The urination funnel also called the stand-to-pee device (STP) is hardly a Kenyan invention and is available the world over in a myriad of shapes and sizes.
It was invented in 1999 by a British University student as a way to improve toilet trips especially in public rest rooms or places where there are no toilet facilities for women.
When I first heard about the urination funnel a few years ago, I laughed. I assumed that it was yet another misguided invention by a group of feminazis trying to be men. You know, like the free bleeding movement in the US that pushes for woman to bleed freely during their menses no matter where the blood may end up because they believe that sanitary essentials are a man’s invention intended to rape women.
Then, I few months ago, I came across Dada Dada, a locally manufactured brand of the urination funnel and my interest was piqued again. I had to try it. The slogan on the company website is Susuu Bila Stress and their sales angle emphasises on peeing without the stress of having to squat and sit on dirty toilet seats, I wanted to know if it indeed works.
A pack of 10 disposable urination funnels, I learnt, goes for Sh400 but I was lucky there was an offer. When I was finally ready to try them, I ordered online and I got them delivered to me at just Sh100.
I had a ton of questions before I set off on my adventure; wasn’t it going to be a hustle squeezing the tiny thing between my thighs? Was it going to be messy? How would I dispose it off?
As soon as they arrived, I excitedly took photos of the pack and asked my social media interactions what they thought of the idea, whether any female had used the urination funnel yet and what their experience was. I got two or three women who have tried the cup with differing experiences but the rest of it was uproar. Women swore that they would never be caught dead putting that ‘thing’ in between their legs. Men asked me why I was not content to be a woman and why I was trying so hard to be a man. A Ugandan radio station even made a show out of my post, making fun of how Kenyan women have invented a ‘Susuu cup’.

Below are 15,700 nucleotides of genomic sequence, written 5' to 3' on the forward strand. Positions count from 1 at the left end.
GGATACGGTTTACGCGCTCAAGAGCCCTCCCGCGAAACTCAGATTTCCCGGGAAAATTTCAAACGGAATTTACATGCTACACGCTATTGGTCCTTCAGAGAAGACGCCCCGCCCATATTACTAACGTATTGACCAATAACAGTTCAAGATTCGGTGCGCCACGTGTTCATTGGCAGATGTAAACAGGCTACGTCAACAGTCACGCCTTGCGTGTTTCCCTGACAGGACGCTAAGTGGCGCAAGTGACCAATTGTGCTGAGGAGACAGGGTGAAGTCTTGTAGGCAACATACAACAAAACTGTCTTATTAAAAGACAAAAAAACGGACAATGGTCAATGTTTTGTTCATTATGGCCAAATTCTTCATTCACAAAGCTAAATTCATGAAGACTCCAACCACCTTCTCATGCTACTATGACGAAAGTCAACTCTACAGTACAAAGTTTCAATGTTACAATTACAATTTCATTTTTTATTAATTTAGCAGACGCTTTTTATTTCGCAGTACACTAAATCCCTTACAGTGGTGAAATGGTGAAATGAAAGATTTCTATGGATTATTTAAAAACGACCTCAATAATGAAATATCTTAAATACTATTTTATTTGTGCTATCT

The urination funnel also called the stand-to-pee device (STP) is hardly a Kenyan invention and is available the world over in a myriad of shapes and sizes. It was invented in 1999 by a British University student as a way to improve toilet trips especially in public rest rooms or places where there are no toilet facilities for women yet for some reason, Kenyans are fixated on it being a feminist issue.
Undeterred, I went on my quest to find out if the urination funnel is something I may need to have in my handbag or just a bad idea. I was worried about spillage and making a mess, so I had my first try at home and it went surprisingly well. It was easy to use and alas! No mess. The experience may be different for a woman who is a lot fuller around the thighs.
The Dada Dada funnel is made of water proof paper and is thus recyclable. Each pack comes with 10 sachets, each individually packed and with a piece of tissue paper.
Impressed with my first experience, I threw the rest of them in my handbag waiting for another opportune moment to try them. I got a few raised brows from those security guards at entrance of buildings who poke at the contents of your handbag. A male customs officer at the Murtala Mohammed Airport in Lagos where I had travelled for work wondered a bit too loud for comfort, if I am a medical doctor. Ha!
Overall, I had a good experience using the urination funnel. I think it’s a great invention, easy to carry around and also surprisingly easy to use.
I can also see it being useful to a pregnant woman or a woman with joint pains and who has problems squatting. I am not sure that it will be practical for women to go to the urinal as some of the photos on the company website suggest, but the urination funnel would also be a great option for the outdoorsy types that have to squat behind bushes every time. Come to think of it, how much easier would it be to give a urine sample at the hospital lab with this funnel?
The average person pees six to ten times a day. At the price of Sh40 per piece that would work up to Sh240- 400 a day, making it quite an expensive affair for most women.
The marketing– 1/10 The general assumption is that the urination funnel is an assertion of feminism and that those who use it are trying to be men. Using pictures of women peeing beside men in a urinal also doesn’t help the cause.
Practicality – 9/10 It’s a great product to use when in a public toilet, when pregnant or when having joint problems. It’s quite easy to use.
Pricing – 5/10 While the urination funnel may come in handy in instances where a woman needs to go without the comforts of her home, Sh40 a piece is not affordable for the regular Kenyan woman.